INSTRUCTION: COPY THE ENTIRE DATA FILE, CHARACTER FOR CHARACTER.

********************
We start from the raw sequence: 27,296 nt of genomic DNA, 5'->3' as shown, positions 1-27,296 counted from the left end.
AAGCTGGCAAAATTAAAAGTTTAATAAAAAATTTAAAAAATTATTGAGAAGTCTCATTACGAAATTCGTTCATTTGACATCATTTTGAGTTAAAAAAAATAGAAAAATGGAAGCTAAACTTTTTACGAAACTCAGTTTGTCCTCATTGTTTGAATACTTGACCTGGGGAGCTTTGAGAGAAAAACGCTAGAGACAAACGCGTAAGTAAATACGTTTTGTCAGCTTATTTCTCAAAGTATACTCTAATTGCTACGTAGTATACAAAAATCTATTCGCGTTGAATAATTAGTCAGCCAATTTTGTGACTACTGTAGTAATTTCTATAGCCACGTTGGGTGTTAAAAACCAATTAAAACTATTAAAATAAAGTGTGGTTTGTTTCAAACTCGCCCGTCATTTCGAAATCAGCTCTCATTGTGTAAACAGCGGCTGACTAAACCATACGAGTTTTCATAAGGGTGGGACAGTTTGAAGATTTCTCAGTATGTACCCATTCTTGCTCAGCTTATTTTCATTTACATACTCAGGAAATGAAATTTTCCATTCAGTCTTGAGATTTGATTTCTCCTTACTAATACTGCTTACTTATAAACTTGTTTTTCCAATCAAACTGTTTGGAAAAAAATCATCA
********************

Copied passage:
We start from the raw sequence: 27,296 nt of genomic DNA, 5'->3' as shown, positions 1-27,296 counted from the left end.
AAGCTGGCAAAATTAAAAGTTTAATAAAAAATTTAAAAAATTATTGAGAAGTCTCATTACGAAATTCGTTCATTTGACATCATTTTGAGTTAAAAAAAATAGAAAAATGGAAGCTAAACTTTTTACGAAACTCAGTTTGTCCTCATTGTTTGAATACTTGACCTGGGGAGCTTTGAGAGAAAAACGCTAGAGACAAACGCGTAAGTAAATACGTTTTGTCAGCTTATTTCTCAAAGTATACTCTAATTGCTACGTAGTATACAAAAATCTATTCGCGTTGAATAATTAGTCAGCCAATTTTGTGACTACTGTAGTAATTTCTATAGCCACGTTGGGTGTTAAAAACCAATTAAAACTATTAAAATAAAGTGTGGTTTGTTTCAAACTCGCCCGTCATTTCGAAATCAGCTCTCATTGTGTAAACAGCGGCTGACTAAACCATACGAGTTTTCATAAGGGTGGGACAGTTTGAAGATTTCTCAGTATGTACCCATTCTTGCTCAGCTTATTTTCATTTACATACTCAGGAAATGAAATTTTCCATTCAGTCTTGAGATTTGATTTCTCCTTACTAATACTGCTTACTTATAAACTTGTTTTTCCAATCAAACTGTTTGGAAAAAAATCATCA